danah boyd has a very smart post (as she so often does), looking at how male and female bloggers use links and blogrolls on their blogs. Insipired by a conversation at the Blogher conference where someone asserted “Women don’t network”, danah took a look at 500 random blogs tracked by Technorati, as well as a subset of the top 100 blogs on Technorati, coded them by gender (based on details the authors revealed about themselves) and looked for patterns in linking by gender.
One conclusion: political blogs tend to link a lot, while personal blogs link very little. And men appear more disposed to maintain political blogs than women, while women are more disposed to maintain personal blogs. While this might lead to a conclusion that men link and women don’t, danah points out that users of LiveJournal (a huge segment of the blogging population and a community that’s 75/25 female to male) maintain large “friends pages”, which are a special (and more effective) sort of blogroll, as they act as both blogroll and aggregator.
danah goes on to observe that a link, in a blogging context, is an amazingly oversimplified representation of a social relationship. In a given day, I might link to the post of someone I’ve never met, but who said something interesting; to something by a business colleage, something by my wife, something by someone I actively dislike but who said something interesting… a simple analysis of links declares that I’m “linked” to all these people, but can’t distinguish between strong and weak ties. (The gang at Technorati and others have been trying to get people to code relationships into their link tags, but the idea doesn’t seem to have caught on that well…) danah observes that, generally speaking, men are good at making lots of weak ties (like the stereotypical blogger?) and women are better at making a smaller number of strong ties.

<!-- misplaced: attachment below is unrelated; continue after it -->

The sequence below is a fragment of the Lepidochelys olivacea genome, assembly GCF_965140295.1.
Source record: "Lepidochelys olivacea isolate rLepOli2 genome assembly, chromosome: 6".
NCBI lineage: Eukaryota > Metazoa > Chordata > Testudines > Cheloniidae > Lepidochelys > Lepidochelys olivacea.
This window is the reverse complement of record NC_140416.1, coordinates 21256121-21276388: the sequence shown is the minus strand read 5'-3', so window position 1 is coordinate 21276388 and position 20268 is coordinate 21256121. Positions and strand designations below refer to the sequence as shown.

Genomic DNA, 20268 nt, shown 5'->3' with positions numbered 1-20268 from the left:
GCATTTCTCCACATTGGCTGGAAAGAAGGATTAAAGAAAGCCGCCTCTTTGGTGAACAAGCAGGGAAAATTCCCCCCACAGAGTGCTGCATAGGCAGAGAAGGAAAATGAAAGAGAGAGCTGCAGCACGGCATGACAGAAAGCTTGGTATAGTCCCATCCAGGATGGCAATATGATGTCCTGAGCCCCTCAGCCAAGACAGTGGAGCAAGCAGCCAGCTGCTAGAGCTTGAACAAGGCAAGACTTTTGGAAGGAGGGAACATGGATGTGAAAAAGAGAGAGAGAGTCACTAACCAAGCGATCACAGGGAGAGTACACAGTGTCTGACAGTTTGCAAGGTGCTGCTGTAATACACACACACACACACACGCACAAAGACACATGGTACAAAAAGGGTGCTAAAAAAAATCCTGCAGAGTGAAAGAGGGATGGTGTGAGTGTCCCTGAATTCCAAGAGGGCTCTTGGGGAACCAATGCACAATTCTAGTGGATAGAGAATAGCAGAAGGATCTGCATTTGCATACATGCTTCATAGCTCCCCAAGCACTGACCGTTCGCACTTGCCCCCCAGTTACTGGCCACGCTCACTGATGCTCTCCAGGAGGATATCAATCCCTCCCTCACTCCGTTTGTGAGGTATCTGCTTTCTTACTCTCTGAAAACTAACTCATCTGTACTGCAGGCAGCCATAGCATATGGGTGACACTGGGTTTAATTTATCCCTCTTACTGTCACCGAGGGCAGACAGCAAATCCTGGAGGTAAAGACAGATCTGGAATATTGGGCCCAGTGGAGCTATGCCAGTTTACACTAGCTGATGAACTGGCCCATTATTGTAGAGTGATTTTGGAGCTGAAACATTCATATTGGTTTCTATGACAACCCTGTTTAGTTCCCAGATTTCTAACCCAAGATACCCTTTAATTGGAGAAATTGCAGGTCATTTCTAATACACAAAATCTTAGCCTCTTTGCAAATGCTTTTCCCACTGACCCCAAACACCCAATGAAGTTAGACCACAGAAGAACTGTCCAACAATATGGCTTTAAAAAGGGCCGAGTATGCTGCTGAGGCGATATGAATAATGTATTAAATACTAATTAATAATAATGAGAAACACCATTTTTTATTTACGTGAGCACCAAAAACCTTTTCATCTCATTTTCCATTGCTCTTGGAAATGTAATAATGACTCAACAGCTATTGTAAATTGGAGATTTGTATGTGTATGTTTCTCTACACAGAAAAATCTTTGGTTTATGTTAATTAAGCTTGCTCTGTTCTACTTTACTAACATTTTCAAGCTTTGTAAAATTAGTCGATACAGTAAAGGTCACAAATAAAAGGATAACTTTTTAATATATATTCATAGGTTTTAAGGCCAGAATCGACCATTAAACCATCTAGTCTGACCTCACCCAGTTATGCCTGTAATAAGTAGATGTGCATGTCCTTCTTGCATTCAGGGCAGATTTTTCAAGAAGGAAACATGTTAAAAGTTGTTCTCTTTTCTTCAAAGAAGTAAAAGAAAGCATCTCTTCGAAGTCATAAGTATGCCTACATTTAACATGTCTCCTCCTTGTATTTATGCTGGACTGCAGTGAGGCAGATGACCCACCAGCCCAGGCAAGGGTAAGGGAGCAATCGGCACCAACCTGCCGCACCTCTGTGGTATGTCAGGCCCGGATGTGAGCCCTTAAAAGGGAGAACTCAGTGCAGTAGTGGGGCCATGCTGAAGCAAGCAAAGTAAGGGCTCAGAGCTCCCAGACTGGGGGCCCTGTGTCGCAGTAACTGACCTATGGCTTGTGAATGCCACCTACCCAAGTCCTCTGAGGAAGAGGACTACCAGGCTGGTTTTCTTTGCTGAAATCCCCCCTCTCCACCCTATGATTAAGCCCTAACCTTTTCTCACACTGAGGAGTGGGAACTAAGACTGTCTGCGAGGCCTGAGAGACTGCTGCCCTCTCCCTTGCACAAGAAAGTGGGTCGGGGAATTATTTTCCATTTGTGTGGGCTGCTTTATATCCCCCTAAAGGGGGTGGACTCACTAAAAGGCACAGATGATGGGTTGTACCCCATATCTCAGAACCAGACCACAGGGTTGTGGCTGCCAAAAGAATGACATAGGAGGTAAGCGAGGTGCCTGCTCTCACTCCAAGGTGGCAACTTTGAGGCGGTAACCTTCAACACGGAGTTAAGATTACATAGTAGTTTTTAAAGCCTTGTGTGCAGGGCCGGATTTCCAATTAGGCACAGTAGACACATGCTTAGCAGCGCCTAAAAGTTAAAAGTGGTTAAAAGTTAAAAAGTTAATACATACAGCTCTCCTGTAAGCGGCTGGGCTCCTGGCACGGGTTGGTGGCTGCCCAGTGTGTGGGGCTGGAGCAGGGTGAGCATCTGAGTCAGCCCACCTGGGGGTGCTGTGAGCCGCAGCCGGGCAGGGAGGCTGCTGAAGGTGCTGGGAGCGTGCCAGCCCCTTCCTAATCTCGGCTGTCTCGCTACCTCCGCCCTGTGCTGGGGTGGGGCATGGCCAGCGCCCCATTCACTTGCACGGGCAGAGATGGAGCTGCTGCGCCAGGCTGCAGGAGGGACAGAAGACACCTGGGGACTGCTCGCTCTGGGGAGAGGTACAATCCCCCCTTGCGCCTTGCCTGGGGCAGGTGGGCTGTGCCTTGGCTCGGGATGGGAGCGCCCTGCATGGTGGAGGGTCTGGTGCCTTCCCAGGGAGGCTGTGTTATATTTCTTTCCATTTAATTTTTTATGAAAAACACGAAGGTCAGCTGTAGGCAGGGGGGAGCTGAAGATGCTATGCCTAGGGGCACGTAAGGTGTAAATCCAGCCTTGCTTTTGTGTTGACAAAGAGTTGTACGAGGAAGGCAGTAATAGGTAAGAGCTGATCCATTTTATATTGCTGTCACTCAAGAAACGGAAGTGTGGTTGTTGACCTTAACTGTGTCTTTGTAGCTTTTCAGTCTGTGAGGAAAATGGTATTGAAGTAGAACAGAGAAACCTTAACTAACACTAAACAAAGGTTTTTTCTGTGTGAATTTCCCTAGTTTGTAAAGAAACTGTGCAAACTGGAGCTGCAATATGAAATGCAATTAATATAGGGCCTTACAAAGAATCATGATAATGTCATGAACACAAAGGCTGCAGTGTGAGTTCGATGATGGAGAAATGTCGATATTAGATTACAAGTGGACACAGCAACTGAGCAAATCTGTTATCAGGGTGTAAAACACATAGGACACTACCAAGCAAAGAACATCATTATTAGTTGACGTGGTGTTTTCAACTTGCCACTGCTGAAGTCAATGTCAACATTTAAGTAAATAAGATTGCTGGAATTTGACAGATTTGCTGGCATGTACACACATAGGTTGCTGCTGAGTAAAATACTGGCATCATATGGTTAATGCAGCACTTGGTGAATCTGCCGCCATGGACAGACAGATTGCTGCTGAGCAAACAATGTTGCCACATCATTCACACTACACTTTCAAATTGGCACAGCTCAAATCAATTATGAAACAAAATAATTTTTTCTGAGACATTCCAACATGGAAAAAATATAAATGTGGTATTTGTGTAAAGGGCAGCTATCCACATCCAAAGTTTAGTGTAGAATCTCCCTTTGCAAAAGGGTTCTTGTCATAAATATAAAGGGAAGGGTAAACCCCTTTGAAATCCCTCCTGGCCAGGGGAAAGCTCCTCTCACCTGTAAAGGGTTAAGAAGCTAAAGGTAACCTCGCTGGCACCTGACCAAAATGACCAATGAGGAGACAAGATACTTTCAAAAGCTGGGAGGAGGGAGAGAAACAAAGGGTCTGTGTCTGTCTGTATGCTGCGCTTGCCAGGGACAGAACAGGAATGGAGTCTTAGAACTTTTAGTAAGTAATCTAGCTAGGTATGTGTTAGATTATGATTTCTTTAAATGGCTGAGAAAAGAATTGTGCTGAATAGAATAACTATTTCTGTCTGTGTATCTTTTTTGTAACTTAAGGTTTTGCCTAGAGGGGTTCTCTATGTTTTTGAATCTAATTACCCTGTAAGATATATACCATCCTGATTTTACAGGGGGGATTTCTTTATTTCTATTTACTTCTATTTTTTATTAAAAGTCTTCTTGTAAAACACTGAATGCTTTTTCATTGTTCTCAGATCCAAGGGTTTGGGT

Reading through danah’s observations, I’m struck by a problem I face every time I try to do quantitative analysis of blogger behavior – we’ve got one word – “blog” – which points to a vast range of technologies and behaviors. It’s very hard to generalize about “blogs” when that term includes everything from personal diaries with an audience of none, or intimate friends, to ad-supported groupwritten magazines with audiences of hundreds of thousands. When I beat bloggers up for infrequently pointing to international news stories, I don’t mean to slam people maintaining personal journals – I don’t talk very much about Africa on my livejournal either… but it’s very hard to find data sets segmented into political blogs, technology blogs, personal blogs, bridgeblogs, etc. If anyone is doing good work in automatically partitioning random blogs by function or audience, I’d love to know about it, as it would help some of the projects I’m currently coding a great deal.